Smoothing Filter Capacitance Equation

Discussion in 'General Electronics Chat' started by Lightningbolt, Mar 1, 2013.

  1. Lightningbolt

    Thread Starter New Member

    Feb 4, 2013
    I have been studying about the capacitance required for the smoothing filter of a rectified circuit and I am having difficulty understanding the following.

    In a post by thingmaker3 [ 3rd post down @ ] he states "Rule of thumb for calculating power supply filter capacitors: C = 0.7(I)/DE(f)". Other posts I have read also indicate similar formula.

    However, I cannot figure out where the "0.7" factor in his equation comes from.

    If I understand the derivation provided in the textbook I am studying on the subject, there should be no factor at all in the equation.

    Can anyone help me understand the discrepancy?

    Thank you in advance for your help!
  2. SPQR


    Nov 4, 2011
    I "grew up" on the old type of power supply (xformer/bridge/cap/inductor/cap), and thought that your question was interesting.
    Been reading a bit today, and it seems that the classic formula (dV = I/fC)
    does not take all circuit issues into consideration -
    for example, the type of rectification (full/half wave).

    THIS is a nice reference.

    So let's write down the formula but add an "adjustment" constant.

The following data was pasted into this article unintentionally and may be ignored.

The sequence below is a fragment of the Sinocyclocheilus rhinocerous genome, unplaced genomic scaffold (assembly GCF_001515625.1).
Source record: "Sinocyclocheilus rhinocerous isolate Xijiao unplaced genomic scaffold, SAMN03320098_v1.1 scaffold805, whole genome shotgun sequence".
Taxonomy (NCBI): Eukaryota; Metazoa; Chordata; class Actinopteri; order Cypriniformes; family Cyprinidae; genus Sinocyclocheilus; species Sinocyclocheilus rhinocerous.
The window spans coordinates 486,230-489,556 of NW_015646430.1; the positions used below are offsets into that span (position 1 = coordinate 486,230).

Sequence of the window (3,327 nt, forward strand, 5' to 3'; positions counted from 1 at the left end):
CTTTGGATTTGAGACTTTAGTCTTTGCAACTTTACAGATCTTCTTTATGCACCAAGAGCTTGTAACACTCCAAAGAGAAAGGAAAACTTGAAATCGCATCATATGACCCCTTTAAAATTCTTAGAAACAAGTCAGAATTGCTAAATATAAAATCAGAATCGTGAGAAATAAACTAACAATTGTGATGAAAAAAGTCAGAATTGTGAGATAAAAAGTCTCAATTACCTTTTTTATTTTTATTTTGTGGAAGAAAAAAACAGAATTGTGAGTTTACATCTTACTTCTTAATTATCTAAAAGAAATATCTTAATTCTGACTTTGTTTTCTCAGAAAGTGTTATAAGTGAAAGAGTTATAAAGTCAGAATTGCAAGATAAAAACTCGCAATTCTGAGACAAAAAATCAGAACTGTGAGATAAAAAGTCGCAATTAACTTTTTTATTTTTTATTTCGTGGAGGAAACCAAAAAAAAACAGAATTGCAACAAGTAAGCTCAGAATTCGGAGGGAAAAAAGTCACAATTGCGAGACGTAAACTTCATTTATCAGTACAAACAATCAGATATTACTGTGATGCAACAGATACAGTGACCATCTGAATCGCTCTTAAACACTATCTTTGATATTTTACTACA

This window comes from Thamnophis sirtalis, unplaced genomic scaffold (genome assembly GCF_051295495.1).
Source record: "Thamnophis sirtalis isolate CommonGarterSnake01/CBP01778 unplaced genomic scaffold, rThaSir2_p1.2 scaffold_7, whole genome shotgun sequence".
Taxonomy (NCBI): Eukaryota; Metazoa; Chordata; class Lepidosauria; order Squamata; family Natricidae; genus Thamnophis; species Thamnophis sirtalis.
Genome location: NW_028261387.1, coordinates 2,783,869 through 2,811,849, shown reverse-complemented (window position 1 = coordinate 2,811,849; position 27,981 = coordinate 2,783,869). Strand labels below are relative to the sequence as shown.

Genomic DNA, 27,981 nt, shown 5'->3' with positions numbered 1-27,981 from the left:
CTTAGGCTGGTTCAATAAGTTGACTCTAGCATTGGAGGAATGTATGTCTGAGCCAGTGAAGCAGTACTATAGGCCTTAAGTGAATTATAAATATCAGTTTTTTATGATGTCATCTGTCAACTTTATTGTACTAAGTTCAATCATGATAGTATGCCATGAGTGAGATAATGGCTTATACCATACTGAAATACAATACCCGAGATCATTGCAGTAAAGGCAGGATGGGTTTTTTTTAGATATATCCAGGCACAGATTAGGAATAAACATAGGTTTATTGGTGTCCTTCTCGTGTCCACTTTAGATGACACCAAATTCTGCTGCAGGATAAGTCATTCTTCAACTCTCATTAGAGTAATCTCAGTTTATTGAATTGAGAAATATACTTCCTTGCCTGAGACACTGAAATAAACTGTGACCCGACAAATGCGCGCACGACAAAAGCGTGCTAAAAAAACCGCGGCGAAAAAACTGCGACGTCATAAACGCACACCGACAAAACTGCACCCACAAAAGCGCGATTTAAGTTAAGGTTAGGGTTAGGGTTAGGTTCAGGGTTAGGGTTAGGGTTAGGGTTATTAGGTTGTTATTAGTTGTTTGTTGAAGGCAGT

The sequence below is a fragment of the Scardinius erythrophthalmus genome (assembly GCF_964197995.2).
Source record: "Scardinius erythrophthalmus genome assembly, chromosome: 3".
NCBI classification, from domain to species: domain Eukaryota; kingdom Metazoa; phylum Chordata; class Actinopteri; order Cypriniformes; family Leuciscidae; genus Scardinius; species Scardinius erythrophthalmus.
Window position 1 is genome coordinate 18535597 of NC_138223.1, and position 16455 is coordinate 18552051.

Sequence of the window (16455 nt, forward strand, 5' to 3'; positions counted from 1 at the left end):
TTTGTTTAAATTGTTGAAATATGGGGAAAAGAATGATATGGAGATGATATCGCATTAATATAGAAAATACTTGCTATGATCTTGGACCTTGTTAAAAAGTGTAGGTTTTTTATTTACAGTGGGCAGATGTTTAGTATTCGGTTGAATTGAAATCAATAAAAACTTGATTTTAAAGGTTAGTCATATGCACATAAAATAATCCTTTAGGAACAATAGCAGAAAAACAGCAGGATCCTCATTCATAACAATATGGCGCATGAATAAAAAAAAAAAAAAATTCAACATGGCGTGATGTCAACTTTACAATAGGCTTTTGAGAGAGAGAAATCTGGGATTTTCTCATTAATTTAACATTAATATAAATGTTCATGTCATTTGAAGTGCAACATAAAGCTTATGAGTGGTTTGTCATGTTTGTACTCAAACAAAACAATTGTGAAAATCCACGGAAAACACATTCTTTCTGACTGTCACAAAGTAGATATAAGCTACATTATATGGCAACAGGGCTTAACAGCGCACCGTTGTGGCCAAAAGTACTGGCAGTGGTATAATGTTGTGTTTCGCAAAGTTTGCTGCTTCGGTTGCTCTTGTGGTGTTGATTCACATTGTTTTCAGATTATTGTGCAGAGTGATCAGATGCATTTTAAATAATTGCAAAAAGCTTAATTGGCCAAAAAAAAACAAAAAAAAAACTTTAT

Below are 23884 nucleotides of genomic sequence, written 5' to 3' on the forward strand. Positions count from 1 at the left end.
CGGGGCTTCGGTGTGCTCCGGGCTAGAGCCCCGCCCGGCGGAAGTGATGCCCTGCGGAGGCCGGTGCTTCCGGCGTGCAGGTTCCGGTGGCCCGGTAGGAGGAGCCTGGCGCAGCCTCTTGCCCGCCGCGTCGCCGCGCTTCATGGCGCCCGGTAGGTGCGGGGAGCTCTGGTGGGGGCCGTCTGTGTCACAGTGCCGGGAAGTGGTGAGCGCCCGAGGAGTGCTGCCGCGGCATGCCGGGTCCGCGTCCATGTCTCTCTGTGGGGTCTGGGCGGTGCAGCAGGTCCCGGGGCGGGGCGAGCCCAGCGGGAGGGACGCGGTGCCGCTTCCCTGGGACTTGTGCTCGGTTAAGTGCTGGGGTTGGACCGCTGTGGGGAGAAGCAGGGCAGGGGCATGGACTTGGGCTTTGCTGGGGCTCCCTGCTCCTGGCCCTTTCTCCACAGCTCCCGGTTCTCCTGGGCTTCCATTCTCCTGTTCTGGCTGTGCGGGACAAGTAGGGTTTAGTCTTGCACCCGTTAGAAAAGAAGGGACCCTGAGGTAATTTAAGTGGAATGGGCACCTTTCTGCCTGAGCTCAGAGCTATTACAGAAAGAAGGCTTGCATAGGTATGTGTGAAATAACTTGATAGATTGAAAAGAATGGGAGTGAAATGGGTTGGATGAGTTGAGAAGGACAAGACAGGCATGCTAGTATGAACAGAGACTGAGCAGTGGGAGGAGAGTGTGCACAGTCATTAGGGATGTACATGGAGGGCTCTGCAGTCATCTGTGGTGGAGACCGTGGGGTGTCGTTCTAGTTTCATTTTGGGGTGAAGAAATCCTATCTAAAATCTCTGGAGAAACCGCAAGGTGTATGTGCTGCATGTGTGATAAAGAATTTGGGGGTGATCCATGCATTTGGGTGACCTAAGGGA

If the constant = 1, then we are under ideal conditions.

    dV (ripple) = K * (I / fC)

    Ripple is large for a half-wave rectifier, and smaller for a full-wave rectifier.
    So I believe that they empirically adjust for ripple with this constant.

    K=0.5 for a full-wave, and >.5 for half-wave.
    That 0.7 in thingmaker3's post looks suspiciously like 0.707 which would be close to the calculation of rms of ripple.

    Let's see what the experts say.
  3. #12


    Nov 30, 2010
    Disagree with the last part.
    The form I use is: root2 C Er F = I
    and I have tested it to 1% accuracy on my workbench.
    Mnemonic for California surfers: "I am radical to surf peak to peak" (I=Radical 2 * C * Eripple * Frequency)
    This formula gives the peak to peak value, which is critical in regulator circuits.
    I don't know how the square root of 2 got in there, but it's dead accurate, and somebody else will be along and explain that part. (We have some math guys here that smoke me.)
  4. #12


    Nov 30, 2010
    Actually, that equation is about the smoothing capacitor on a DC power supply where I is the load current of the design, it is almost never sinusoidal, and the answer comes out in peak to peak terms.

    This might explain why you wrote several hundred words and did not address the question, which is: Why is the square root of 2 a valid constant for this equation?
  5. ErnieM

    AAC Fanatic!

    Apr 24, 2011
    It is simpler to solve for a supply filter cap value in the time domain. For a cap we start as always from:

    I = C dv/dt

    Solving for C:

    C = I dt/dv

    In a conventional bridge rectifier the filter cap is charged in short bursts of current at the line frequency (half wave rect) or twice the line freq (full wave rect). In between these charge bursts the voltage droops, so the line period is the dt.

    The current due to the load is assumed to be constant, and is in fact constant if a linear regulator is involved.

    Lastly we have the voltage the cap is allowed to droop, that is a value for the designer to choose.

    Let's start with a full wave bridge on a 60Hz system:

    C = I dt/dv = I (1/120)/dv = .0083 I/dv

    if we pick a 1A load, and a 2V voltage droop we get:

    C = .0083 1A/2V = 4,150 uF